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Quality score has gone up, but so has cost per click?

Visitor ✭ ✭ ✭
# 1
Visitor ✭ ✭ ✭

Hi all,

 

My campaign is for quite a niche industry - pharmaceutical products. I had some problems at the start of the campaign with relevancy and my quality scores were quite low. I then reorganised the campaign about three weeks ago to smaller and more targeted ad groups with keywords specifically targeted to the appropriate ad, and then directed to the accurate landing page.

 

As a result my quality scores have gone up significantly - which is great! However so has my CPC! Can anyone offer any advice on why this has happened and what I can do to correct it - I was under the impression that a higher quality score would lead to a lower CPC!!

 

Many Thanks!

2 Expert replyverified_user

Re: Quality score has gone up, but so has cost per click?

Top Contributor
# 2
Top Contributor

Hi Dominic;

Two reasons I could think of:

The new keywords have a higher average CPC;

Your competitor's noticed that you are advertising and higher their bid..

Moshe, AdWords Top Contributor , Twitter | Linkedin | Community Profile | Ad-Globe
Did you find any helpful responses or answers to your query? If yes, please mark it as the ‘Best Answer’

Re: Quality score has gone up, but so has cost per click?

Visitor ✭ ✭ ✭
# 3
Visitor ✭ ✭ ✭
Hi MosheTLV,

Thanks for your reply!
I haven't actually added new keywords, just assigned our old ones to more specific ads and landing pages, so I can't figure out why their cost would have risen?

Re: Quality score has gone up, but so has cost per click?

Top Contributor
# 4
Top Contributor

Hi Dominic, what's the average position of your Ads?  If their position is anything lower than 1.0, then an increase in CPC following an increase in QS is actually quite normal and expected, here's why:

 

Let's say you have a Max CPC of $5.  If your QS is 6/10, your effective CPC is $3 because QS directly affects CPC.  (It's not quite as simple as just multiplying the score by the CPC, but it's close enough).  Let's also assume your max. bids of $3 get you an average position of 4.3 and your average CPC is around $2.80.  If you increase your QS to 9/10, your effective CPC becomes $4.50 and this means your average position should rise and you'll be paying more per click, because you're actually bidding a larger amount and winning those higher positions (and, depending upon the circumstances, actually ranking in more auctions in total than before).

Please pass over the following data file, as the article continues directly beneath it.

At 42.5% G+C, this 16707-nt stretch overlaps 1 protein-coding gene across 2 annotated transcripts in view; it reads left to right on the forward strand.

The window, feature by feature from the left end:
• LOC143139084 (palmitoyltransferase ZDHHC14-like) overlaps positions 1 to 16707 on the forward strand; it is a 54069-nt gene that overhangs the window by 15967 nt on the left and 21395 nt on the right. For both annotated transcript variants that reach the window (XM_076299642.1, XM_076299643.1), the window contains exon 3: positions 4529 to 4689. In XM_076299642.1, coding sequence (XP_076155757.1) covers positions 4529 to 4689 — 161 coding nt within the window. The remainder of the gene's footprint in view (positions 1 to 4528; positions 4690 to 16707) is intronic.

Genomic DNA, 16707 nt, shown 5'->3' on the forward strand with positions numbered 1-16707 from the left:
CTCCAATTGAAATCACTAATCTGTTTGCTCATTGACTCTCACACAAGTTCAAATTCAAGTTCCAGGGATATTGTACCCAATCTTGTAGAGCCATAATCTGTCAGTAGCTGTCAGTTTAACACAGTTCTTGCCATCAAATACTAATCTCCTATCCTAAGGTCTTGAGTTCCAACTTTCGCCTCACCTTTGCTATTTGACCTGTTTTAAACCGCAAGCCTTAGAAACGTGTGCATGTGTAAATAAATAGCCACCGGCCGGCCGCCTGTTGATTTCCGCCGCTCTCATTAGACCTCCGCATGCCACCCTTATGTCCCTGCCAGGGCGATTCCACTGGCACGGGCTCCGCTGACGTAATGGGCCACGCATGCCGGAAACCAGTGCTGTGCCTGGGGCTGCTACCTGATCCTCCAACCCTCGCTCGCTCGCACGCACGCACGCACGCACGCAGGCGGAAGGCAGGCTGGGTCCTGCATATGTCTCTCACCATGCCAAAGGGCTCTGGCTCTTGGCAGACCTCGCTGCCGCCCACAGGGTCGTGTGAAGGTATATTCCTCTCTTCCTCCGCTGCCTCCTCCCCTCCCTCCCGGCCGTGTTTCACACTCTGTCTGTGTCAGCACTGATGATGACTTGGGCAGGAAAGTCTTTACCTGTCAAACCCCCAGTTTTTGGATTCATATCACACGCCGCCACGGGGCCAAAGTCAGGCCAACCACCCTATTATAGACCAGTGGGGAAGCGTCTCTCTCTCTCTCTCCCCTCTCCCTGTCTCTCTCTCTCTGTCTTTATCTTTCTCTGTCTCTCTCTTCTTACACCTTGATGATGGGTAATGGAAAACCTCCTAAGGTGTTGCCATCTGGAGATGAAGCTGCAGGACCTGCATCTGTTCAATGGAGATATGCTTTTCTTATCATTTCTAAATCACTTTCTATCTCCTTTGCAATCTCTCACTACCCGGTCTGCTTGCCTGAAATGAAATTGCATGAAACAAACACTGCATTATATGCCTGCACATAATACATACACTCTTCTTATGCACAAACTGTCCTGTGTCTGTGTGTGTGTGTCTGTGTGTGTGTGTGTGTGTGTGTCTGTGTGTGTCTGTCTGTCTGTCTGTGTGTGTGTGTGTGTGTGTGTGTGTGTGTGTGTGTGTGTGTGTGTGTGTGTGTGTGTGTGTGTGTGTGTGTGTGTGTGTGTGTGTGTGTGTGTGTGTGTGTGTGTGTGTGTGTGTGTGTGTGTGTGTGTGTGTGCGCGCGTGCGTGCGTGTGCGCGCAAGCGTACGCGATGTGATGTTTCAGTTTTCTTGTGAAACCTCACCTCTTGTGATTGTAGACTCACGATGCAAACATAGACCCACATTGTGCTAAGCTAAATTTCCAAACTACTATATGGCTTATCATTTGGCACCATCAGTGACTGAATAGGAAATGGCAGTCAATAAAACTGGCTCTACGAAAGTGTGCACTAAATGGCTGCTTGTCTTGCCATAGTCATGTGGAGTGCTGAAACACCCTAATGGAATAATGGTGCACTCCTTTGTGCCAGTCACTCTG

It's true to say an increase in QS will reduce CPCs, but only for the same Ad rank in the same auction. 

 

So, if you are targeting position #3.0, say, and you have a QS of 6, increasing your QS should allow you to average position #3 at a lower CPC, but if you're not controlling your position, increasing your QS will just result in a higher bid and a higher position.

 

Does this make sense?

 

Jon

AdWords Top Contributor Google+ Profile | Partner Profile | AdWords Audits

Re: Quality score has gone up, but so has cost per click?

Top Contributor
# 5
Top Contributor

Jon;  @Jon_Gritton 

I might  be missing something here... Smiley Surprised

How did you get to the conclusion that the avg.  position has changed significantly? (The OP did not mention that...)

The abnormality he described, my understanding,  was higher QS  after optimization (probably due to the more tightly themed keywords and revised ad-copy), but no significant change in avg. position.

 

 

Moshe, AdWords Top Contributor , Twitter | Linkedin | Community Profile | Ad-Globe
Did you find any helpful responses or answers to your query? If yes, please mark it as the ‘Best Answer’

Re: Quality score has gone up, but so has cost per click?

Explorer ✭ ✭ ✭
# 6
Explorer ✭ ✭ ✭

Hi Dominic,

 

I'm glad that you have increased your Quality Score successfully. 

 

What might have happened?

 

When you are tightly grouping your campaign with closely related keywords and ad groups, more relevancy results in higher Quality Score. Since you haven't changed the keywords, after optimization, the only possible way is the CPC of the keyword targeting is been increased by other competing advertisers. 

 

What you can do now to achieve success through AdWords?

 

1. To get the most out of your budget, I would recommend not to go for any broad matched keywords. You can use broad match modifier or phrase match keywords.

2. Try adding less competitive and highly relevant long-tail keywords used by your target audience.

3. Refine Geo-Targeting based on the historical performance of campaigns

 

Thanks!

 

 

Marked as Best Answer.
Solution
Accepted by MosheTLV (Top Contributor)
September 2015

Re: Quality score has gone up, but so has cost per click?

Top Contributor
# 7
Top Contributor

@MosheTLV I don't know that the average position has increased, which is why I asked the question in the first part of my answer, however if QS has gone up and the max CPC has remained the same, then unless the average position was already #1.0 then it really must have gone up.  The anomaly, from my reading, is that CPC has increased, whereas the OP expected it to drop.  The only logical explanation for an increase in CPC following an increase in QS is a higher average position (assuming external factors such as competitor bidding haven't changed).

 

Jon

AdWords Top Contributor Google+ Profile | Partner Profile | AdWords Audits